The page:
Most cat lovers have jokingly referred to themselves as a “crazy cat person” at some point in their lives. Some of us may even have several cats in our homes, but jokes aside, we are sane and capable of taking care of all of our cats. Then there are cat owners that go from “really loving cats” to hoarder status. Animal hoarding is not only dangerous to the animals in the hoarding situation, but also to the hoarder themselves.
The term “animal hoarding” doesn’t simply refer to an individual who possesses more than the typical number of companion animals. Someone could own fifteen cats and still not be considered a hoarder. Having a significant amount of cats turns into hoarding when the collecting of cats becomes compulsive and endangers the animals. Hoarders do not have the resources or capabilities to care for all of the animals in their home, may not even know how many animals are in their home, and will be in denial of the inability to take care of all of the animals in their possession.
So how does one become an animal hoarder? After all, most people who become animal hoarders are often animal advocates; they wouldn’t knowingly do anything to harm their pets or any other animals.
Early research suggests that animal hoarding can be a variant of obsessive-compulsive disorder. There have also been a lot of viral pieces on Toxoplasma Gondii, a parasite that can be found in cat feces. In mice, this parasite alters the mice’s brains so they are attracted to cat urine, making it easy for cats to catch them. It has been hypothesized that this parasite can work in a similar fashion on humans, making the presence of more and more cats soothing. However, no concrete research has surfaced proving this theory.
Newer research suggests animal hoarding can stem from a variety of factors, such as attachment disorders and delusional thinking. For example, if a person was unable to bond with peers in school, they may have anxieties around human socialization. Cats or other animals may be a comfortable companion to someone with social anxiety or severe depression.
Some cat hoarders consider themselves “rescuers,” and will grab cats off of the street and bring them into their home. To this type of cat hoarder, they truly are helping this cat, even if they are bringing them into a home environment that is overcrowded and toxic in reality. Cat hoarders will often do one small thing – such as clean out a tiny corner of a room for a new cat bed – and feel incredibly accomplished. These tiny efforts do not negate the room that reeks of ammonia due to unchanged litter boxes, feeble cats lying under the bed for days, or such tight living spaces that cats are fighting.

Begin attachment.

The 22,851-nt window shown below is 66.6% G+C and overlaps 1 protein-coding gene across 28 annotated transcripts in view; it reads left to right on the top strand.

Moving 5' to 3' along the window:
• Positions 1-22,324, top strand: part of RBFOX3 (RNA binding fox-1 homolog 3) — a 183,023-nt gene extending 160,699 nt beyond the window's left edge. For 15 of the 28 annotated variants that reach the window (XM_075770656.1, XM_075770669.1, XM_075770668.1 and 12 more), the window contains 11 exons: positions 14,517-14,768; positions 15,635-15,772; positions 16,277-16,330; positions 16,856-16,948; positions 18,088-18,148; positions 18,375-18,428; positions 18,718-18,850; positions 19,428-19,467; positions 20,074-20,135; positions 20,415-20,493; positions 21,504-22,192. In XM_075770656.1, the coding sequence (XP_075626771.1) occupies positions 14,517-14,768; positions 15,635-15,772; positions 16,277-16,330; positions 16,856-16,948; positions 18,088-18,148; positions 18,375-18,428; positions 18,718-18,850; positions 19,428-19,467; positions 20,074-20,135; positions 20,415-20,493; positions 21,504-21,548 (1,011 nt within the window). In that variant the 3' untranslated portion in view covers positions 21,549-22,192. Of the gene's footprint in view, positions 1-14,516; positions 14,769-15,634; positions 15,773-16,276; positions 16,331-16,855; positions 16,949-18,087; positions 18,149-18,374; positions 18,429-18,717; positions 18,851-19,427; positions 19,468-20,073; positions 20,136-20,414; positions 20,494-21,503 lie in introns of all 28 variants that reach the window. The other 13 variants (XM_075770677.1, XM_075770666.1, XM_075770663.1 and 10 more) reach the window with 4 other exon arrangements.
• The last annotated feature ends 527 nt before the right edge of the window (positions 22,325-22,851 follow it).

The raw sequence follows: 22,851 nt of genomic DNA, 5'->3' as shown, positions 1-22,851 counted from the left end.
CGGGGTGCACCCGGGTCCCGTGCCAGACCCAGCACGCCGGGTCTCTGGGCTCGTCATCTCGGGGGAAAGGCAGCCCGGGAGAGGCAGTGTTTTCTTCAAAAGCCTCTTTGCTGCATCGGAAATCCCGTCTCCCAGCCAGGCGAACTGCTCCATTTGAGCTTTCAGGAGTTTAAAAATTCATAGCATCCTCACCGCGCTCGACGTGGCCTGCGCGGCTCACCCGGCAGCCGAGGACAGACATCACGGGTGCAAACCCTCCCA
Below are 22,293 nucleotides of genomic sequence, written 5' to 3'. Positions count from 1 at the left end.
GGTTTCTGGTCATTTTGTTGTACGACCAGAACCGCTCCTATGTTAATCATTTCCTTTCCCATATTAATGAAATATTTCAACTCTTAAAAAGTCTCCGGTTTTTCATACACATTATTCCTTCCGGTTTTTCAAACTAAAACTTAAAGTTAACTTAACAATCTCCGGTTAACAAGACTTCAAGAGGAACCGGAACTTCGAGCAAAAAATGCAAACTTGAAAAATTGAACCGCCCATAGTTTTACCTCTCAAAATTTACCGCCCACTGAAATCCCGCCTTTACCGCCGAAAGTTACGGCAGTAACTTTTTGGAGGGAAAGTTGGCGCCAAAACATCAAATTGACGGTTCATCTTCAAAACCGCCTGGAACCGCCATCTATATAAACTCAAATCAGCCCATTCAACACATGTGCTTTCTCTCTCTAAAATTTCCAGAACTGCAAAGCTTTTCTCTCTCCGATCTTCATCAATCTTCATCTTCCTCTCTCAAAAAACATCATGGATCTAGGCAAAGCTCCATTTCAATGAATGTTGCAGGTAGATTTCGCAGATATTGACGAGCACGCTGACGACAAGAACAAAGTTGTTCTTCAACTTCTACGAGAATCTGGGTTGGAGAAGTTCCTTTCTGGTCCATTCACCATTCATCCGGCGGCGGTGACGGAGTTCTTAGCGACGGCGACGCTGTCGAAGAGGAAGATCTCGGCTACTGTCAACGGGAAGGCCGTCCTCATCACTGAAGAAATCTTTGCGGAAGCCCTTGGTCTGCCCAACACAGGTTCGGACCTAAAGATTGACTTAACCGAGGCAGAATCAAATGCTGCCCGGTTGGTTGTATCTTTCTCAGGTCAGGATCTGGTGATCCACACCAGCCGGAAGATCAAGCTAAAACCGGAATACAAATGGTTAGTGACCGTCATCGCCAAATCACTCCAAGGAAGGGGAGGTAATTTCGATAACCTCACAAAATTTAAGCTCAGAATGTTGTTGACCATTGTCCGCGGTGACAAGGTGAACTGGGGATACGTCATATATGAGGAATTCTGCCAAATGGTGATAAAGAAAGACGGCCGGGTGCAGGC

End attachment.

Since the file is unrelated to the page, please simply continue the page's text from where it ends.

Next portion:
Cat and animal hoarding is not specific to any gender, age, or ethnicity. There are no clear cut or finite reasons as to why people sink into this unhealthy compulsion. Fortunately, there are signs to look out for when it comes to potential animal hoarders. Here is what to look for if you suspect someone you know is hoarding any type of animal(s):
- The individual in question cannot tell you exactly how many cats/animals they have in their home.
- The individual’s home is in disarray, IE, dirty windows, furniture that is broken and completely chewed through, extreme clutter, an intense smell of ammonia due to cat urine, and general destruction.
- Animal feces and vomit covers the floors of the individual’s home.
- The individual insists that each of their animals is healthy, despite physical evidence that they are not.
- Cats in a hoarder’s home are often ill, emaciated due to lack of food, and most likely are covered in fleas, ticks, and possibly mange or other parasites. Cats could also be pregnant due to lack of spaying and neutering.
- The individual tends to keep to themselves and has isolated from you and other family and friends.
- The individual in question gets very defensive if anyone asks them about the health of their animals.
If you have seen many of these signs, it may be time to intervene for the sake of both your friend and the animals he or she is hoarding. It is vital to remember that even though you can clearly see that these animals and your friend are suffering, your friend cannot. While animal hoarding isn’t officially a mental illness, there are components of certain mental illnesses that can play a heavy role in animal hoarding. Part of cat hoarding is being in complete denial about the inability to care for all of the cats, and simply stating to your friend that they do not have this capability will do nothing but have them shut you out from their lives.
Even if the living conditions of the cat hoarder’s house is disgusting and clearly unhealthy, start with a non-accusatory dialogue. According to many experts, hoarding is often the result of trauma or significant loss, so remember that the hoarder is most likely in remarkable emotional pain. Empathy, patience, and understanding are necessities with the topic of your hoarder friend’s animals. Reiterate how much you care about this friend and that you know that he or she has nothing but love for all of their animals. Offer to help find professional help and homes for the animals if the hoarder seems receptive.
If your cat hoarder friend gets defensive and isolates themselves, it is time to call animal control or a trusted rescue to help medically treat and re-home the cats. Even after this, it is important to reach out again to your hoarding friend. Letting your friend know you are there for them shows that they can receive emotional support outside of caring for an unmanageable amount of cats and will help prevent the cycle from simply happening again.
Do you have any experience with a cat hoarder? What steps did you take to insure the health of the animals in the hoarding situation and the hoarder themselves? Let us know your experience in the comments.